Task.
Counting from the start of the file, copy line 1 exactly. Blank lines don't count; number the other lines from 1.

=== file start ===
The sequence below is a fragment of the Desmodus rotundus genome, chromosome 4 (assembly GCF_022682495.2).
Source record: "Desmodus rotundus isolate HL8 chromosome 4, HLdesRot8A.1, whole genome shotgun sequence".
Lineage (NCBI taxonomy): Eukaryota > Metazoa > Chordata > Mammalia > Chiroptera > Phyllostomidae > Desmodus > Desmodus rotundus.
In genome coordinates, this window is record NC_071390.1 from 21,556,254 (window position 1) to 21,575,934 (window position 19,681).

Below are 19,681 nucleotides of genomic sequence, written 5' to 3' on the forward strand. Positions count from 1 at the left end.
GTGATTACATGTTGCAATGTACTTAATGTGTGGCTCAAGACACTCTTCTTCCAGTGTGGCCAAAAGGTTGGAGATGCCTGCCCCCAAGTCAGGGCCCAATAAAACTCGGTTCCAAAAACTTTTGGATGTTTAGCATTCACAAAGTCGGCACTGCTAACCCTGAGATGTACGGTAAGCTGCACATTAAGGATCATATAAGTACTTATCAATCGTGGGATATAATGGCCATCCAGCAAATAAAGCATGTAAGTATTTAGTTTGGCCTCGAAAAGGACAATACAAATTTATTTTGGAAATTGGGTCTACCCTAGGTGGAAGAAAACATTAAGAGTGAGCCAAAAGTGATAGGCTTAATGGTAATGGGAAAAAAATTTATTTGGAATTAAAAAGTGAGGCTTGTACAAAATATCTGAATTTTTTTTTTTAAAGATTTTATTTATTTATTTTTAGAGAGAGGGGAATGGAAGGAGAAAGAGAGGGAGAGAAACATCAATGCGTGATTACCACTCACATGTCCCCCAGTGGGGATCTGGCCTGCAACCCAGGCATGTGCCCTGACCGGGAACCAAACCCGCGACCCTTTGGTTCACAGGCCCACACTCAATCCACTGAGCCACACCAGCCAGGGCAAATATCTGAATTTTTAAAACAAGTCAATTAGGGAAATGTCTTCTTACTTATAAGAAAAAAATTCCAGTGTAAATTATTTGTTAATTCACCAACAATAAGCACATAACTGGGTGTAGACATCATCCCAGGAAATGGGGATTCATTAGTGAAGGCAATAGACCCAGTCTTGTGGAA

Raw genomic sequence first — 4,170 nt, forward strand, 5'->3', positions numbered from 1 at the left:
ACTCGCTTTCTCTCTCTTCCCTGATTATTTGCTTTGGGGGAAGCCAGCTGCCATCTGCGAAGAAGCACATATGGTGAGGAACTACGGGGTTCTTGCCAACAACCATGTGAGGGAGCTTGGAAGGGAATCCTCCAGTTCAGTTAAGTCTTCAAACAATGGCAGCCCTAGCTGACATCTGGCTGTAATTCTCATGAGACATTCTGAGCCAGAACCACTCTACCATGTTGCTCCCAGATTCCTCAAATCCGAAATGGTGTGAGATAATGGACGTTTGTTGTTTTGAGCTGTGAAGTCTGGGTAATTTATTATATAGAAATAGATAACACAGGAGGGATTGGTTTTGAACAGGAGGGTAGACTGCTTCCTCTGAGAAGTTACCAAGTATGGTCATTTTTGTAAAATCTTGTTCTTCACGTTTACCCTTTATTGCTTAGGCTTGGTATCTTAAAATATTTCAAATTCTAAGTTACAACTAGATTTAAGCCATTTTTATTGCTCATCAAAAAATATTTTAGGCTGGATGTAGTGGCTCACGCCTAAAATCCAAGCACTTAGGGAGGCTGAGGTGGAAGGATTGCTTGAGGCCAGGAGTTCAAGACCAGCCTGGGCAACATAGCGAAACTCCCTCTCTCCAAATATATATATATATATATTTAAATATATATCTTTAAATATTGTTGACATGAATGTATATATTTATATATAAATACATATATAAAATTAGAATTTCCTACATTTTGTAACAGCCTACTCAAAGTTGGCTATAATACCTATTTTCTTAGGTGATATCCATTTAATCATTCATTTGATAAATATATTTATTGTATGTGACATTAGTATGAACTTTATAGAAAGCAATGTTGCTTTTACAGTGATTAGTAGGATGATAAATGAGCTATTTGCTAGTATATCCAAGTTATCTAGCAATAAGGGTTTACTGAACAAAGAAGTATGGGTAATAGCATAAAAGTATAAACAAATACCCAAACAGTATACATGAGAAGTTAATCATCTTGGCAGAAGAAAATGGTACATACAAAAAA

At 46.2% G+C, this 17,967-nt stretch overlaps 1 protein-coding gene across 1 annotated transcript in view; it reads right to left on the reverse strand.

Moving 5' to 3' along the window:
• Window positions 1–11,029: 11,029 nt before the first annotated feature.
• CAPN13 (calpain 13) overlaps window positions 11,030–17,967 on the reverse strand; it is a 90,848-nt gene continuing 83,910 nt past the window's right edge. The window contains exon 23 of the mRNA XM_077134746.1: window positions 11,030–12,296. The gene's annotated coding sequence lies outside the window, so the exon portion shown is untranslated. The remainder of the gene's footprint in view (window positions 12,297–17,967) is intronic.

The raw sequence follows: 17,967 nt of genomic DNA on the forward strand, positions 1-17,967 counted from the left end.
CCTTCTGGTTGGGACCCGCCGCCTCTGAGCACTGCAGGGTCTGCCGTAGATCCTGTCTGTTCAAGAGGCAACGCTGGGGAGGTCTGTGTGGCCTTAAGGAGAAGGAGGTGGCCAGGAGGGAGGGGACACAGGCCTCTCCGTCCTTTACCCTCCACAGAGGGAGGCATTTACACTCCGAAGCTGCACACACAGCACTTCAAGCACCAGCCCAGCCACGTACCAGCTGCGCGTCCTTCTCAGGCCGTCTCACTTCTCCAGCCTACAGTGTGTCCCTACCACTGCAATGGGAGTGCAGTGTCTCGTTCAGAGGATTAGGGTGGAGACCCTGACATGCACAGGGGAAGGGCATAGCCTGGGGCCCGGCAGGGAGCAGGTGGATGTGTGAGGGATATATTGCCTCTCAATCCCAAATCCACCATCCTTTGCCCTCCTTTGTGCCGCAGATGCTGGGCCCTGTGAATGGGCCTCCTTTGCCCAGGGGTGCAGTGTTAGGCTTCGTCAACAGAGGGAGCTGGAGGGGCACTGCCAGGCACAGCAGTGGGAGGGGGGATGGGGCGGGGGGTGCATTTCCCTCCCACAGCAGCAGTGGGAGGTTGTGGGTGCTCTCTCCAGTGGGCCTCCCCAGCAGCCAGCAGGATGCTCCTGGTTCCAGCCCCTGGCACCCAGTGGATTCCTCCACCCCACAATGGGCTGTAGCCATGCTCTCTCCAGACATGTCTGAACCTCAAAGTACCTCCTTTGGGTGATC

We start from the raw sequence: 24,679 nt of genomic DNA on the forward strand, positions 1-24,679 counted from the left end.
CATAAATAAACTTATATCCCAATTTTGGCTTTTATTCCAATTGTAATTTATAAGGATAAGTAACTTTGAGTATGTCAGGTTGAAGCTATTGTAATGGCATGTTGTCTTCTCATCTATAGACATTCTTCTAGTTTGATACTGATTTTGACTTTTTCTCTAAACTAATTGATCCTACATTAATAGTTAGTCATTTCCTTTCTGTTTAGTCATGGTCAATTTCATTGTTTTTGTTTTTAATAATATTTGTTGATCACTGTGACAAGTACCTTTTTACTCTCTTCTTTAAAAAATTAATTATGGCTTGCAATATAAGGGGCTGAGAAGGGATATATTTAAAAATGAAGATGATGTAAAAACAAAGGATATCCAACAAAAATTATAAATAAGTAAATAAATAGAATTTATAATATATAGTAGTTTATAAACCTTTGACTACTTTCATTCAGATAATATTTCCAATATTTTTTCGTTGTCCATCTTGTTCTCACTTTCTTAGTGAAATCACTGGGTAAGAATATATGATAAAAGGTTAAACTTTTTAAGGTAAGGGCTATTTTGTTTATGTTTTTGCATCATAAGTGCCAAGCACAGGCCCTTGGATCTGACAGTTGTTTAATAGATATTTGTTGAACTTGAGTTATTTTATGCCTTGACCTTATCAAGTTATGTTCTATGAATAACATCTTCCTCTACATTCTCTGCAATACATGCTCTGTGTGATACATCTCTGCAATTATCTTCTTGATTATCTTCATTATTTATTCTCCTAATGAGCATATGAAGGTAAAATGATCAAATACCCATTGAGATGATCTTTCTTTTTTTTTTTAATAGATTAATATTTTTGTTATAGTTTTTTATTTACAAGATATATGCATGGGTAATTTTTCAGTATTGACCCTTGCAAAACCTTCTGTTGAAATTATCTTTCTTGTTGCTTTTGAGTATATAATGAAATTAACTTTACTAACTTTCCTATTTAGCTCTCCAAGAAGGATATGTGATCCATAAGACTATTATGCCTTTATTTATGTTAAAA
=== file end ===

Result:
The sequence below is a fragment of the Desmodus rotundus genome, chromosome 4 (assembly GCF_022682495.2).